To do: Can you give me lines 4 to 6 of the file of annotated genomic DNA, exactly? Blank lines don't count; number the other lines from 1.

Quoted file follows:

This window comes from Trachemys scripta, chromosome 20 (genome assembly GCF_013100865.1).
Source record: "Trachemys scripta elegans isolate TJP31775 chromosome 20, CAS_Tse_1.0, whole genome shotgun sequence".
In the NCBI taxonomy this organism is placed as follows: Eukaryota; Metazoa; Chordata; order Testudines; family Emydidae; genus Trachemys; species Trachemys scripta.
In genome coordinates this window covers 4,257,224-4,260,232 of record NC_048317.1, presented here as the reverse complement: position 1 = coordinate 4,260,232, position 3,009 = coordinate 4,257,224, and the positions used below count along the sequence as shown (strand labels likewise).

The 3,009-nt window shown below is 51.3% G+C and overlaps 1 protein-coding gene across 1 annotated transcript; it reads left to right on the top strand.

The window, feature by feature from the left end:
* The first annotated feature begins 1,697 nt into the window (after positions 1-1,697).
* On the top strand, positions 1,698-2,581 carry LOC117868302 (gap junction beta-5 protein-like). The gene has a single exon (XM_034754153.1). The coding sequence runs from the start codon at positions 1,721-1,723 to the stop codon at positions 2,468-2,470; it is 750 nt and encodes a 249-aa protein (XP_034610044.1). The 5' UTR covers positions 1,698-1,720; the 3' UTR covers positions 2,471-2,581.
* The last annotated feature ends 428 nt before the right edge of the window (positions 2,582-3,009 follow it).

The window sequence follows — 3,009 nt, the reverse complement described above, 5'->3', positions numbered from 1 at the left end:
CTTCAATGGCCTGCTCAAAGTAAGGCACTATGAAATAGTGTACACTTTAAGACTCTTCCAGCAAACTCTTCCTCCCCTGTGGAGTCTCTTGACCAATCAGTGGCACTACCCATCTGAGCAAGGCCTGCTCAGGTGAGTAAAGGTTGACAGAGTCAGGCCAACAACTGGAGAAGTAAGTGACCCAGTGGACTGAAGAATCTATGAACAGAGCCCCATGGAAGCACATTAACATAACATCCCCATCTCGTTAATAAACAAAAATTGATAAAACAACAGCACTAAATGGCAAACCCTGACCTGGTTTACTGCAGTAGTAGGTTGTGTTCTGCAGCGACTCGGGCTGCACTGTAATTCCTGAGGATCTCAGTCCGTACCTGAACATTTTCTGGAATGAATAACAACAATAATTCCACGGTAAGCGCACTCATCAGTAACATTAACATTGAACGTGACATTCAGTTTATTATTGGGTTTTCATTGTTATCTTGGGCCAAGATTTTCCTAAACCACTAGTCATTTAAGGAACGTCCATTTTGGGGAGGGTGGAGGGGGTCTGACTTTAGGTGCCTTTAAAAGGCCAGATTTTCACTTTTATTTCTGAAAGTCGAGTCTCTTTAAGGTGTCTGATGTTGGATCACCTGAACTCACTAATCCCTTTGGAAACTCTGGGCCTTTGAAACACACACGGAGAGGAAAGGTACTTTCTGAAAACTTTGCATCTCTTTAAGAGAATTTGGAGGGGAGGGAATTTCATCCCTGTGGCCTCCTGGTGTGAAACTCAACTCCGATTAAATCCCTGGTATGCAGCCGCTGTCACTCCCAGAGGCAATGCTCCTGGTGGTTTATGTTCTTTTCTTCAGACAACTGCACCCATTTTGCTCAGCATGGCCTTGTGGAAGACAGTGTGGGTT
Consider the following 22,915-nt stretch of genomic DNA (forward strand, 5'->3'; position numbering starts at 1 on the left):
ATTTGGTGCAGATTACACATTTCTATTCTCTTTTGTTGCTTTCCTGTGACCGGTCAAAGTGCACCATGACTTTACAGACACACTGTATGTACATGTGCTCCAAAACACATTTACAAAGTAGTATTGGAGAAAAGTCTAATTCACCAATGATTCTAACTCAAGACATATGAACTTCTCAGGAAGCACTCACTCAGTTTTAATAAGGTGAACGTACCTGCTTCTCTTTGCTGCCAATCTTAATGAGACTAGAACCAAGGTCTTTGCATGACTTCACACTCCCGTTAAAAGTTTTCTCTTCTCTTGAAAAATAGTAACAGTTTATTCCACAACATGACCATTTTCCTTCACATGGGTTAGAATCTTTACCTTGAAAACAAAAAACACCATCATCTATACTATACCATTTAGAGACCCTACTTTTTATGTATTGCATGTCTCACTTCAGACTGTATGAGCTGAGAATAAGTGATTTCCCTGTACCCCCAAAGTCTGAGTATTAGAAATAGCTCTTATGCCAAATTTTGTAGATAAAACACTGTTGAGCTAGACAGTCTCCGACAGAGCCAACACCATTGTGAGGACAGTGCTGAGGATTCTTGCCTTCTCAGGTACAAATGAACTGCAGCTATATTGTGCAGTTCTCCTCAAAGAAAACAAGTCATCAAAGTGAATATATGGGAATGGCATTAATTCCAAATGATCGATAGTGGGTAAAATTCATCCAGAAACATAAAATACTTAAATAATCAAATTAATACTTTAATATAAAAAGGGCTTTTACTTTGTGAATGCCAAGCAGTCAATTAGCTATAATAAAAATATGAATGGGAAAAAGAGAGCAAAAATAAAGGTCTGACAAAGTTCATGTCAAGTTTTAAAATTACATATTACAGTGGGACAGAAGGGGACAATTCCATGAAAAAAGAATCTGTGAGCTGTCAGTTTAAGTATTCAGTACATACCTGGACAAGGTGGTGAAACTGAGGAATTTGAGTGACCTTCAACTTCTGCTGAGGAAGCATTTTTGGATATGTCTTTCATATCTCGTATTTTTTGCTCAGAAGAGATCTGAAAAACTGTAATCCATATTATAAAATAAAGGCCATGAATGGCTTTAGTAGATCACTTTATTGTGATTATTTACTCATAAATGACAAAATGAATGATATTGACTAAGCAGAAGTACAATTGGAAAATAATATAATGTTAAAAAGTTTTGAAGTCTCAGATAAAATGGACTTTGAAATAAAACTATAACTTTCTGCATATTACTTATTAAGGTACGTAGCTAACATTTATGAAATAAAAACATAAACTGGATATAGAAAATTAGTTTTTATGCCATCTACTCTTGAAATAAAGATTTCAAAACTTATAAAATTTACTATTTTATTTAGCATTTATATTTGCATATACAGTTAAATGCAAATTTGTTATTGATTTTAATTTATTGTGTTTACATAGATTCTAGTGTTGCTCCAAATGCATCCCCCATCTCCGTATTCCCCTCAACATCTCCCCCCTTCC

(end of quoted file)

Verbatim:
In genome coordinates this window covers 4,257,224-4,260,232 of record NC_048317.1, presented here as the reverse complement: position 1 = coordinate 4,260,232, position 3,009 = coordinate 4,257,224, and the positions used below count along the sequence as shown (strand labels likewise).

The 3,009-nt window shown below is 51.3% G+C and overlaps 1 protein-coding gene across 1 annotated transcript; it reads left to right on the top strand.

The window, feature by feature from the left end: